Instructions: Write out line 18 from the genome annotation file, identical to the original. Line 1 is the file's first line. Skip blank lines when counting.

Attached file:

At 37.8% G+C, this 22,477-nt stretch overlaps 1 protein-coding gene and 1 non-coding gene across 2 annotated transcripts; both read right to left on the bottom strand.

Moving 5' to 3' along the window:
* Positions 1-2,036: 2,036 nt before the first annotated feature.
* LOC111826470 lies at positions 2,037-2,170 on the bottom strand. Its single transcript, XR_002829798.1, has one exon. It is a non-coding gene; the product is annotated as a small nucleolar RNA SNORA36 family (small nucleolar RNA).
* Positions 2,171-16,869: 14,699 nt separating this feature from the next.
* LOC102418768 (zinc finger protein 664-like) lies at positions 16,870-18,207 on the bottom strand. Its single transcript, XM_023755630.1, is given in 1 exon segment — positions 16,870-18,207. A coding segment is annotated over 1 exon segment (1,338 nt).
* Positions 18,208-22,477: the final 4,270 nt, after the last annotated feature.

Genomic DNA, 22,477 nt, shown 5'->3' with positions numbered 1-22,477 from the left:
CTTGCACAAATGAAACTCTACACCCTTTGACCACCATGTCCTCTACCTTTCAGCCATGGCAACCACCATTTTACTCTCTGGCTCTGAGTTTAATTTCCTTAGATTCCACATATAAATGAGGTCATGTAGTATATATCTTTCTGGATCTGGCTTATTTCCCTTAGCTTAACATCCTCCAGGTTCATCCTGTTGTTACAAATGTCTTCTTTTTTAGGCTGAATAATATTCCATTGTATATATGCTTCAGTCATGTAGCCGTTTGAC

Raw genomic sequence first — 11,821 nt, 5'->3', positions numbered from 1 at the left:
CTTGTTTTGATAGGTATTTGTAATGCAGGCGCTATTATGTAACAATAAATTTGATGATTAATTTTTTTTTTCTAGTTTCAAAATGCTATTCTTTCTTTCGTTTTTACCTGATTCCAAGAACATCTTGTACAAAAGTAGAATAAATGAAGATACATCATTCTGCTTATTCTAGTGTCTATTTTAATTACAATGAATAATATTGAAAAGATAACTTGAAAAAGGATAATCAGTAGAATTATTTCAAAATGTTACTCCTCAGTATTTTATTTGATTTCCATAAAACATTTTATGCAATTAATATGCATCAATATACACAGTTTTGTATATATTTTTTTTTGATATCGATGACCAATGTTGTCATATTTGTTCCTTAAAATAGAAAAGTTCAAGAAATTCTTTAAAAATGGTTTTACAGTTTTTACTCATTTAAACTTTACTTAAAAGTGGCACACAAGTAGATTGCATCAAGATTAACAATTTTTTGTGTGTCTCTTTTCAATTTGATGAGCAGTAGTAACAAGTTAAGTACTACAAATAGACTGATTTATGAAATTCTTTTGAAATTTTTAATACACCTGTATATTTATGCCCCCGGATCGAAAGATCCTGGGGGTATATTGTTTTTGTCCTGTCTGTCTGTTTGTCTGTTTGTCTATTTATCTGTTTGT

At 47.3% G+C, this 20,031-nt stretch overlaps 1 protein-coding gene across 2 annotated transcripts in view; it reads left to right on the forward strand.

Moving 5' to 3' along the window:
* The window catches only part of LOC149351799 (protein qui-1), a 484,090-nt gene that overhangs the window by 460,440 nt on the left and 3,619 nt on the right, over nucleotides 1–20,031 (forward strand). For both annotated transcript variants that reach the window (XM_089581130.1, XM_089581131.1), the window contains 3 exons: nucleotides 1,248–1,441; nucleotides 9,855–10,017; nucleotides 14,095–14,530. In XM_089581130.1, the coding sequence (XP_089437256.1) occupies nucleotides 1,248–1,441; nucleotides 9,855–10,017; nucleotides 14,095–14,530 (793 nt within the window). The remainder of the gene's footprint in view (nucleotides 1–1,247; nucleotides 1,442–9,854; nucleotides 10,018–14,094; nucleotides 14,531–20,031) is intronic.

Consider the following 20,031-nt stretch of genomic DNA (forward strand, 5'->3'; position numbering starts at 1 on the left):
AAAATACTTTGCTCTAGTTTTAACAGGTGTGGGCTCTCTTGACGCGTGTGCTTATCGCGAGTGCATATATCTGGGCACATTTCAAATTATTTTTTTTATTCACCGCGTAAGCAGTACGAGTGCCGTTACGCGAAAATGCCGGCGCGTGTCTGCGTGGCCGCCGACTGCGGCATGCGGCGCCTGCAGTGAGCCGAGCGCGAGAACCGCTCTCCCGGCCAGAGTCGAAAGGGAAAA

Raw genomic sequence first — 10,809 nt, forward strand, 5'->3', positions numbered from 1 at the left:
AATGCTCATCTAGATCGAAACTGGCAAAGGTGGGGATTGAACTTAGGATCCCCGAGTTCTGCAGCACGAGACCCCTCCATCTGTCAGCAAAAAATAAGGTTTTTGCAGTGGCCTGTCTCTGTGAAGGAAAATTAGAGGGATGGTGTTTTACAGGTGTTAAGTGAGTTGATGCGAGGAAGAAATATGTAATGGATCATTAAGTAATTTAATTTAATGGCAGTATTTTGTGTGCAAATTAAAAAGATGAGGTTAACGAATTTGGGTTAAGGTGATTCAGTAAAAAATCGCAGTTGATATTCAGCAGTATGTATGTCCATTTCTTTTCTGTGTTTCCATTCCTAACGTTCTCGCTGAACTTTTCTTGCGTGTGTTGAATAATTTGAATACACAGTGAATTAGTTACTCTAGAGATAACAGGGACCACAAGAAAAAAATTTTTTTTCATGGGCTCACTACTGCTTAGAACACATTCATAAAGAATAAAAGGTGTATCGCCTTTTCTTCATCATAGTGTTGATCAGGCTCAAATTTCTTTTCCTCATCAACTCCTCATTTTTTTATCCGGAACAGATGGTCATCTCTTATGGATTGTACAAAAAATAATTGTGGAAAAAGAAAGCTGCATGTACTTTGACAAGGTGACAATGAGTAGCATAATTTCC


AATGCTCATCTAGATCGAAACTGGCAAAGGTGGGGATTGAACTTAGGATCCCCGAGTTCTGCAGCACGAGACCCCTCCATCTGTCAGCAAAAAATAAGGTTTTTGCAGTGGCCTGTCTCTGTGAAGGAAAATTAGAGGGATGGTGTTTTACAGGTGTTAAGTGAGTTGATGCGAGGAAGAAATATGTAATGGATCATTAAGTAATTTAATTTAATGGCAGTATTTTGTGTGCAAATTAAAAAGATGAGGTTAACGAATTTGGGTTAAGGTGATTCAGTAAAAAATCGCAGTTGATATTCAGCAGTATGTATGTCCATTTCTTTTCTGTGTTTCCATTCCTAACGTTCTCGCTGAACTTTTCTTGCGTGTGTTGAATAATTTGAATACACAGTGAATTAGTTACTCTAGAGATAACAGGGACCACAAGAAAAAAATTTTTTTTCATGGGCTCACTACTGCTTAGAACACATTCATAAAGAATAAAAGGTGTATCGCCTTTTCTTCATCATAGTGTTGATCAGGCTCAAATTTCTTTTCCTCATCAACTCCTCATTTTTTTATCCGGAACAGATGGTCATCTCTTATGGATTGTACAAAAAATAATTGTGGAAAAAGAAAGCTGCATGTACTTTGACAAGGTGACAATGAGTAGCATAATTTCC